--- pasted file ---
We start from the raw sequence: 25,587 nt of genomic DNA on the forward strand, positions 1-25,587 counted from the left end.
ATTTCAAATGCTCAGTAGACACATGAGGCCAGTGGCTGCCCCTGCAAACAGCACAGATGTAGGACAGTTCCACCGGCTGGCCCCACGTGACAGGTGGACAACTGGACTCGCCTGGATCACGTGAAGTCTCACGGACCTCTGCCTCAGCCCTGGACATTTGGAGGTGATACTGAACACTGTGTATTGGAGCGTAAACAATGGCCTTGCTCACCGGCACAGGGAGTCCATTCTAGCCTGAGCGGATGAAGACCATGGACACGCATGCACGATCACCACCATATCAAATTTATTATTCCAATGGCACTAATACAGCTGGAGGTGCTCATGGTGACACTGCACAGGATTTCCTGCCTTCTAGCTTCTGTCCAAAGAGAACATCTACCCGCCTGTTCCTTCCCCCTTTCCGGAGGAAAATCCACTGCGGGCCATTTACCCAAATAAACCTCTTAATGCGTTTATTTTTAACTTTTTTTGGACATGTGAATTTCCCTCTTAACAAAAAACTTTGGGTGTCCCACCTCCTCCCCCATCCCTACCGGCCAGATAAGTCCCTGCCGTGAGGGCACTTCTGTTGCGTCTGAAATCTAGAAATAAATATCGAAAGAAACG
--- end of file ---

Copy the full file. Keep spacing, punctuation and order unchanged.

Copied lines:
We start from the raw sequence: 25,587 nt of genomic DNA on the forward strand, positions 1-25,587 counted from the left end.
ATTTCAAATGCTCAGTAGACACATGAGGCCAGTGGCTGCCCCTGCAAACAGCACAGATGTAGGACAGTTCCACCGGCTGGCCCCACGTGACAGGTGGACAACTGGACTCGCCTGGATCACGTGAAGTCTCACGGACCTCTGCCTCAGCCCTGGACATTTGGAGGTGATACTGAACACTGTGTATTGGAGCGTAAACAATGGCCTTGCTCACCGGCACAGGGAGTCCATTCTAGCCTGAGCGGATGAAGACCATGGACACGCATGCACGATCACCACCATATCAAATTTATTATTCCAATGGCACTAATACAGCTGGAGGTGCTCATGGTGACACTGCACAGGATTTCCTGCCTTCTAGCTTCTGTCCAAAGAGAACATCTACCCGCCTGTTCCTTCCCCCTTTCCGGAGGAAAATCCACTGCGGGCCATTTACCCAAATAAACCTCTTAATGCGTTTATTTTTAACTTTTTTTGGACATGTGAATTTCCCTCTTAACAAAAAACTTTGGGTGTCCCACCTCCTCCCCCATCCCTACCGGCCAGATAAGTCCCTGCCGTGAGGGCACTTCTGTTGCGTCTGAAATCTAGAAATAAATATCGAAAGAAACG